3) Is there too much information? One thing I discovered in this incident is how much your perspective changes depending on your personal involvement. As an observer of agency communication and media communication, I thought overall there was a lot of good information out there. Maybe too much even. After all, it was affecting people in other states, countries, communities. My wife was with me on a business trip when she got sick and got quite sick in a hurry. Suddenly I found I just couldn't find the urgent information I needed. Simple questions like: how do I know it is the swine flu? When should I call the doctor? Is there anything I can do on my own? Why did I not get it and several others in my family did? The point is that my perspective changed, my questions changed, my urgency changed. I found what worked for me and what didn't. What that means is that communicators need to either be awfully good at putting themselves in a victim's shoes to understand the urgency and content of the questions that will need to be answered. Or, they need to be victims themselves or talk to those who are.

Monday, October 19, 2009

Five Ways Social Media is Changing Emergency Management

I just read a great post on 5 Ways Social Media is Changing our Daily Lives by Soren Gordhamer. I encourage you to read the post but here are the five changes he identifies:
1) How we get our news
2) How we start and do business
3) How we meet and stay in touch with people
4) What we reveal
5) What we can influence

While Gordhamer applies his analysis to our daily business and social lives, these same points have profound implications for emergency management. It is clear that with the internet in general and the wide-spread adoption of social media, the world of emergency management and public information management will never be the same. Looking at these points from an emergency management and communication perspective, it becomes clear just how much our world has changed.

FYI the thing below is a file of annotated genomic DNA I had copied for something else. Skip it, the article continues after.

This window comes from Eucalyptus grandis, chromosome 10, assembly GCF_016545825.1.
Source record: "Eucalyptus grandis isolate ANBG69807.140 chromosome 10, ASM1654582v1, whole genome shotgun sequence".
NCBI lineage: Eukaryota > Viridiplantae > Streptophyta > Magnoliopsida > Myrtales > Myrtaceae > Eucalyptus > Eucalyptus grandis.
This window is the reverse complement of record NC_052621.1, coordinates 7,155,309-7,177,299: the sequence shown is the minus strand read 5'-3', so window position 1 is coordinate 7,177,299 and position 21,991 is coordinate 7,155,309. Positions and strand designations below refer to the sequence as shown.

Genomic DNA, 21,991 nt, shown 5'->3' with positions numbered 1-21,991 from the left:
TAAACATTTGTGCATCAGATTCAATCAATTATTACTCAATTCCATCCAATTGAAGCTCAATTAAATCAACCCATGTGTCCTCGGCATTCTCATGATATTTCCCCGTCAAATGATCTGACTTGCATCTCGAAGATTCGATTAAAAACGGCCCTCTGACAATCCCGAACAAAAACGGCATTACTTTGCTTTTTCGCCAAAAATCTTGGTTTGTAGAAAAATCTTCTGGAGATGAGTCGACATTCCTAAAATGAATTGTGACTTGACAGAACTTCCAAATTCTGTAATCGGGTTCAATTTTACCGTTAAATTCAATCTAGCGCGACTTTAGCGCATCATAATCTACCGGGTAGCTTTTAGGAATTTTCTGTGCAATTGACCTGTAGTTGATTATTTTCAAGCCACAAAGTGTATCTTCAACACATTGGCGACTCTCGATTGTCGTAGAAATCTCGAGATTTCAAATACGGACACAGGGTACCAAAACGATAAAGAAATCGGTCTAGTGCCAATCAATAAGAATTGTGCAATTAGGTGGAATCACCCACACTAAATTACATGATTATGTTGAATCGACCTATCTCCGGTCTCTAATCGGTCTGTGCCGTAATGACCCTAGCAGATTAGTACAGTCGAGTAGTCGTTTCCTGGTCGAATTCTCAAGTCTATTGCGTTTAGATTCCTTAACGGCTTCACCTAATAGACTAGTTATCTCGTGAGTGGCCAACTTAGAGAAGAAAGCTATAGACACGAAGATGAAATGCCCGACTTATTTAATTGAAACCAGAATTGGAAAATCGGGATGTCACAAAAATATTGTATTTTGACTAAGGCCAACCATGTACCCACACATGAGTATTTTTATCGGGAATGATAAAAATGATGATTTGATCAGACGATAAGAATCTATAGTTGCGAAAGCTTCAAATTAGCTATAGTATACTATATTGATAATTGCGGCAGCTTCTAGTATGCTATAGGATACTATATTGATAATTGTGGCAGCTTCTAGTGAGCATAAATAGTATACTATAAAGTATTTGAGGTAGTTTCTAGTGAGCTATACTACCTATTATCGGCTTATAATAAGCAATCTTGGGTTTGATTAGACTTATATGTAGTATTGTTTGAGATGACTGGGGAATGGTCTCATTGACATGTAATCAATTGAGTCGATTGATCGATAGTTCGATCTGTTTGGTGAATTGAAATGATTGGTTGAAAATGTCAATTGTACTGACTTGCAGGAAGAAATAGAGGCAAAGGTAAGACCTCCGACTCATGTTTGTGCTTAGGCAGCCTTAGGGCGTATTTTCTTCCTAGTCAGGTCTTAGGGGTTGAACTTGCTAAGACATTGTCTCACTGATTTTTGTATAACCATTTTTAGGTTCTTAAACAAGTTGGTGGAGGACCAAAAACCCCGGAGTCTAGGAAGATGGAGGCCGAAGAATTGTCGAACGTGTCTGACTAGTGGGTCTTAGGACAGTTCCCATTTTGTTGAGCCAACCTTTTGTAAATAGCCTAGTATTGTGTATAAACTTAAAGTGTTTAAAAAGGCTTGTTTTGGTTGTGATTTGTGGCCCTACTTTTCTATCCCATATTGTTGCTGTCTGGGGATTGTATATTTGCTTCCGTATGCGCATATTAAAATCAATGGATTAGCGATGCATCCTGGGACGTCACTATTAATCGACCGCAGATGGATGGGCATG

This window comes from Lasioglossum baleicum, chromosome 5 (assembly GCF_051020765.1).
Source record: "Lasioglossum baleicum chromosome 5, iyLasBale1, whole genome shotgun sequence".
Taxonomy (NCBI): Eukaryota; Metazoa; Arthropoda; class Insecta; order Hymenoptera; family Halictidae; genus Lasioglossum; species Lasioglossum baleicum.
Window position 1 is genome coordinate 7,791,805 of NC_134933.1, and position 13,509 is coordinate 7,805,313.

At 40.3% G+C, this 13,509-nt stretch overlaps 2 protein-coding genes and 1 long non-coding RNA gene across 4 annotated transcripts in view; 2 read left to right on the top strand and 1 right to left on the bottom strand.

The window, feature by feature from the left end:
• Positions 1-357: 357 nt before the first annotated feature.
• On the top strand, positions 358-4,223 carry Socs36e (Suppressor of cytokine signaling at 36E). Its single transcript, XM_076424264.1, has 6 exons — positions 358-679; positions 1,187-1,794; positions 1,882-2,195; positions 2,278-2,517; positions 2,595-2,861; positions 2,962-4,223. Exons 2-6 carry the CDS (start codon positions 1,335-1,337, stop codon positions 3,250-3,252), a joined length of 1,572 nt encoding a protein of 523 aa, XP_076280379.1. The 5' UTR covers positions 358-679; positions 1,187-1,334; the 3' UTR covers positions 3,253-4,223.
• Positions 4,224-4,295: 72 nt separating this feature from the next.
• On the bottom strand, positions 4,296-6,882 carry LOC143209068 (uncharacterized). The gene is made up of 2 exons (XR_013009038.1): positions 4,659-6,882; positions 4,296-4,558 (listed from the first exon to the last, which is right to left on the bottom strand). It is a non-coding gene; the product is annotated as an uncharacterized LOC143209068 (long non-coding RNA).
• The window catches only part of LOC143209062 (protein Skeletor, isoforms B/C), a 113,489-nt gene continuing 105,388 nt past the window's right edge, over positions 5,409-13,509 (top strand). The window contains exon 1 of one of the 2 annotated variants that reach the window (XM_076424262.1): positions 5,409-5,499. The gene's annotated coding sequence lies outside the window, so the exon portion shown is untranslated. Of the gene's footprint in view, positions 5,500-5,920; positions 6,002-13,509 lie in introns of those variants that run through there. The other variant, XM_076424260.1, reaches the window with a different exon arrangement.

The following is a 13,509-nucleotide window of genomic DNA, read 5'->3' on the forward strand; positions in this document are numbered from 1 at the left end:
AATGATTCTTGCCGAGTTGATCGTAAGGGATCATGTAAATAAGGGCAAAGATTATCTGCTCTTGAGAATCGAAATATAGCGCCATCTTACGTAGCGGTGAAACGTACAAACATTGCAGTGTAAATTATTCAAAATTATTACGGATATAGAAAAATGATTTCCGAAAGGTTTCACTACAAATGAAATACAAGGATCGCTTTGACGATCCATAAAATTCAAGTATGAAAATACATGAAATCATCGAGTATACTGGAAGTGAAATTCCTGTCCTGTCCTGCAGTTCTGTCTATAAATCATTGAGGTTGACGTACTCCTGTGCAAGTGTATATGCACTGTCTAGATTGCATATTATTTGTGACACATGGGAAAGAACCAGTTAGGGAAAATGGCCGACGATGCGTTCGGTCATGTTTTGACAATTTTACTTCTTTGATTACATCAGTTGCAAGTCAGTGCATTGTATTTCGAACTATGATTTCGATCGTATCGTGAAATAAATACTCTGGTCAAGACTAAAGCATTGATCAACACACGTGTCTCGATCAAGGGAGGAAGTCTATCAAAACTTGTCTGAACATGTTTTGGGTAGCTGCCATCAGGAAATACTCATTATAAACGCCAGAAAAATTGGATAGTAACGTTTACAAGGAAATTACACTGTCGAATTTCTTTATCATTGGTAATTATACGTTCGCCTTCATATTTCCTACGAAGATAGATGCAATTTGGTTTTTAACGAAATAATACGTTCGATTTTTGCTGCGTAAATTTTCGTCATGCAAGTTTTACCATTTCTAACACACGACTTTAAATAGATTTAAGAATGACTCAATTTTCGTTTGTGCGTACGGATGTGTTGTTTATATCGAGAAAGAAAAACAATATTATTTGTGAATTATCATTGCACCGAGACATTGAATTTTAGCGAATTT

1) How we get our news.
US Airways Flight 1549 made it clear that social media, internet talk and particularly Twitter, are used by the media as their first indication of events to cover—Twitter became the new global police scanner and news coverage has never been the same. 23 million people are signed on to receive Twitter feeds from government entities according to So while it is true that the media is relying more and more on social media to get their content to grab audiences, those audiences are more and more going direct to the internet. How did those desperate to know who the shooting victims were in the Virginia Tech get their information? If they were part of the Facebook community, they got the names of all 32 shooting victims—without error—well before the authorities announced it according to Jeannette Sutton of the University of Colorado.

Emergency management leaders and Public Information Officers need to understand that these changes are irreversible and profound. With 350 million people walking around with sophisticated electronic news gathering equipment in their pockets tied directly to major news outlets, it is virtually impossible to be the original source of what is going on. At the same time, those people communicating about their knowledge and reactions to the event can create instant news networks bigger than almost any national broadcaster—and do it in minutes. How the public gets its news is changed forever and the old ways of providing public information via a press release a couple of times a day and a press conference are rapidly disappearing.